Catch Fish with
For anyone unfamiliar with the site always check the FRESHWATER, SALTWATER and TACK-TICS pages. The Saltwater page now extends back as a record of over several years of (mostly) sea fishing and may be a useful guide as to when to fish. The Freshwater stuff is also up to date now. I keep adding to both. These pages are effectively my diary and the latest will usually be about fishing in the previous day or two. As you see I also add the odd piece from my friends and correspondents if I've not been doing much. The Tactics pages which are chiefly 'how I do it' plus a bit of science are also updated regularly and (I think) worth a read (the earlier ones are mostly tackle and 'how to do it' stuff).
There aren't many places along the stretch of coast that I normally fish where the water is deep enough for pollack, mackerel and the like to be common catches. So far this year I've been visiting these spots every two or three weeks to see what was about. The answer up to now has been NOTHING MUCH! Anyway last week I was told by my pals (who are more in touch with what's going on than I am - not difficult) that the Chesil Bank was alive with mackerel feeding on sprats. My pal Bill Fagg, spinning for bass from the shingle, had been unable to avoid catching mackerel, whatever lure he tried, and he says he landed thirty or forty. Where there are mackerel there will certainly be other fish, including bass, which not only feed on the same whitebait but also eat the mackerel themselves. Anyway, I took this as a hint and the other morning found me scrambling in the dark, down the cliff to access a deeper water rock mark.'
I'd only taken my little Teklon spinning rod and Mitchell reel loaded with 20lb Nanofil the gear I normally use in the rivers. My lure was the silver, Mepps-type, home-made lure with a green, Betalight body that served me well for catching in the dark last year. I took off my bag and put it down before advancing to the edge of the rocky ledge and flicking out the spinner. I'll swear it hadn't touched the water (it surely must have done?) and I was in! The fish wasn't very big so I reeled it in and swung it to hand to find that it was a small scad. Good start. Back it went and out went the lure once more - another fish on! This time it was a mackerel. I grabbed the camera and took a picture then, when I tried to take a second one the "battery dead" sign came on - what a downer. Fish after fish took my lure, often before I'd managed to flick the bale closed.
I began to keep a tally in my head and it was easy because I rarely had a fishless cast. If a fish came unstuck something else would take before the lure had travelled a couple of metres - almost unbelievable. I switched to a Toby but the bites slowed down so it was back to the Lumi-lure. I tried a couple of casts with big Redgill but only managed to foulhook a huge mackerel. So I reverted to the killer lure. As the sky began to lighten the bites slowed a bit. Occasionally I reeled in without a fish on the end. When I reached the point where I had three successive blank casts I packed in. I looked at my watch to find that I'd been fishing for just over one and a quarter hours. My catch had totalled 47 mackerel and 11 scad, this was despite a few minutes lost in changing lures. Most of the fish I shook off so that they fell back into the sea, keeping just a few mackerel for my Autumn bait fishing activities.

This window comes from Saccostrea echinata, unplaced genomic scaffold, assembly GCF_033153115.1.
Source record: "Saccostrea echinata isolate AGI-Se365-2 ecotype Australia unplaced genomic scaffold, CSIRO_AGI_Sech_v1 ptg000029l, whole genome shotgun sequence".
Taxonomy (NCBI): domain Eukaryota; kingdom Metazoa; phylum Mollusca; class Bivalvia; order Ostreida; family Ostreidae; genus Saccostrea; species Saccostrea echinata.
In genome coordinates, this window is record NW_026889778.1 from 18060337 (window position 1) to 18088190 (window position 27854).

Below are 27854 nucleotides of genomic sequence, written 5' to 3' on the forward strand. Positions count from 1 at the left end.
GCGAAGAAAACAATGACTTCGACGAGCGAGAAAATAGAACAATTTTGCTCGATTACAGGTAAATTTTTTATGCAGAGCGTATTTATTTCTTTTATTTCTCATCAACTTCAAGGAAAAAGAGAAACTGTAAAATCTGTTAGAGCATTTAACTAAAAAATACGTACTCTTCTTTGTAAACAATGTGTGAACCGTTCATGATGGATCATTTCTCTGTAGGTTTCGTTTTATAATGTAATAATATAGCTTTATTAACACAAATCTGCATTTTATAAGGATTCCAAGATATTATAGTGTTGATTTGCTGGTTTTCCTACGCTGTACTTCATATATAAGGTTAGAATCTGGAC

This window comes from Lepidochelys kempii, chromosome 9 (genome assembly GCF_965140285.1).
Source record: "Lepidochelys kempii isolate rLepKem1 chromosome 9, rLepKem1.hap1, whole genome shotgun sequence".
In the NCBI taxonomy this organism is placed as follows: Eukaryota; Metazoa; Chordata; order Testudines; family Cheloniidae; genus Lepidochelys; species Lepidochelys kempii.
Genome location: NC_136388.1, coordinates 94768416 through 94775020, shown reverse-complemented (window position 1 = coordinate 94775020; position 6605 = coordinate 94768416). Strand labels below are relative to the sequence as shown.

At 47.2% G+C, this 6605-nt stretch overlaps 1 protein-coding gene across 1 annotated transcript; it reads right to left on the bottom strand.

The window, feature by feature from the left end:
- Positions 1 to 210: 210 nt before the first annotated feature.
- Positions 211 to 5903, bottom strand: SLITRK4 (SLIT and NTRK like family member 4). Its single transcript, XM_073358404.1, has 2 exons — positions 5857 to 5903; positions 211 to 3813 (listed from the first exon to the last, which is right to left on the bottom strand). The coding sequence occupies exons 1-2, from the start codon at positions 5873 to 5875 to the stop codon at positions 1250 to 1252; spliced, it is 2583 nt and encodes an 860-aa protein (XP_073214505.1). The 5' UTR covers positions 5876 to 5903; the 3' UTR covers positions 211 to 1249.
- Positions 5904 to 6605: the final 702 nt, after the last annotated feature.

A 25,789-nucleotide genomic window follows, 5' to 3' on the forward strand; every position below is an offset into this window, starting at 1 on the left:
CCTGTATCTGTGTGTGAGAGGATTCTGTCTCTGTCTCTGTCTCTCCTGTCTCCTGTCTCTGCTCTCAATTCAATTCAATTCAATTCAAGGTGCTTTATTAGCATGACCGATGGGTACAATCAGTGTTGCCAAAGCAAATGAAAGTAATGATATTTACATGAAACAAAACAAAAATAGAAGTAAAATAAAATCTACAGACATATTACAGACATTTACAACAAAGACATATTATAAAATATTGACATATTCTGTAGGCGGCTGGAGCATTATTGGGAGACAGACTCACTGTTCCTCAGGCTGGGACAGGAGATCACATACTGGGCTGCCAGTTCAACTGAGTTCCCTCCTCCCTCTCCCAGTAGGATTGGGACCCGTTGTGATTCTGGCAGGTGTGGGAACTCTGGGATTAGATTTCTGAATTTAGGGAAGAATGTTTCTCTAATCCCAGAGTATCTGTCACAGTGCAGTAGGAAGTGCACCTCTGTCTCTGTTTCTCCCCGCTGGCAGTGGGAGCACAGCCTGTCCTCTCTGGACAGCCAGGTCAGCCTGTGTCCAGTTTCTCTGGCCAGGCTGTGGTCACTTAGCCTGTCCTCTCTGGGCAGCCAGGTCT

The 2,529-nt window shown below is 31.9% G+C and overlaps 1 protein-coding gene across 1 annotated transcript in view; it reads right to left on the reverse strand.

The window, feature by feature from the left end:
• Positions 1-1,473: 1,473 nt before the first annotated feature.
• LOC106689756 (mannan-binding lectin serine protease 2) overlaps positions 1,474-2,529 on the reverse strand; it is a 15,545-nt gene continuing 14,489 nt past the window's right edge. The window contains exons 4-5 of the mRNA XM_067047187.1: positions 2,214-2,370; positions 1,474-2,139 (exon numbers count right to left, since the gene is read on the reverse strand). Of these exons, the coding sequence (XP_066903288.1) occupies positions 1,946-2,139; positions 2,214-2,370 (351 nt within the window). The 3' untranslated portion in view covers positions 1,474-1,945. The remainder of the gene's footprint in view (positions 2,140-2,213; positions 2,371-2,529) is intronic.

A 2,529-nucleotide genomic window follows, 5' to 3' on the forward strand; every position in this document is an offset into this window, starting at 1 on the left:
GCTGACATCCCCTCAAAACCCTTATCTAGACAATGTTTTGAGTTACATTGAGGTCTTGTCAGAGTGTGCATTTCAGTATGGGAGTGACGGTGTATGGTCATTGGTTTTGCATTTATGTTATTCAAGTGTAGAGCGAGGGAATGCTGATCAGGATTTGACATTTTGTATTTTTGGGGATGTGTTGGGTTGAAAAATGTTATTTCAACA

After my hectic morning I decided to go again the following day but to start a little earlier - 04:00hr. This time, as well as the spinning gear, I took my fly rod and a livebaiting rod. The previous evening I'd tied myself a little fly with a tiny green, betalight fixed to the hookshank in a bit of clear shrink tube given to me by my pal Dave Little. I started with the fly and at once I hooked a scad, then another and another. To be fair they don't fight like mackerel so when my fifth or sixth cast connected with a fish that hooped the fly rod over and even took some line I knew it was a mackerel. This one fell off as I tried to lift it so I picked up the spinning rod and flicked the lure out. The tugging fight told me that I had another scad which again dropped off before I could lift it. The next three fish all fell off as I tried to land them (don't ask me why) so I tried another cast with the fly and almost at once caught a mackerel. This one was lightly hooked so I lip-hooked it on the livebait gear and set it swimming out to sea.
Now I have to say that, even though I know that freelined mackerel livebaits produce good bass, standing holding the rod while a mackerel powers about on the end of the line can be a little tedious. I much prefer to do it when I have a pal with me who is doing something else to keep me interested. Anyway, after forty minutes or so without a sniff on my bait I reverted to spinning. By now it was ten past five and pretty bright. Amazingly there was nothing doing, even though on the previous morning the fish were still biting well at this point. I guess that the sky was clearer and the light stronger than when I had the mackerel bonanza. Still, at least my little Lumi-fly had worked and I'd given the livebait a decent run out. I'll be back.
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The Chesil. Miles of shingle beloved of sea anglers.
One of Bill's Chesil mackerel. This one clearly took a wedge.
A decent mackerel on my Lumi-lure.
This tiny scad was the first fish on my Lumi-fly.
Another fly-caught scad - they may not fight so hard but they are beautiful fish..
A hard running mackerel on the fly.
A close up of the fly - stainless hook, spot of fluff, couple of metal eyes and a Betalight in shrink tube.
Mackerel rigged for livebaiting on an 8/0 circle hook.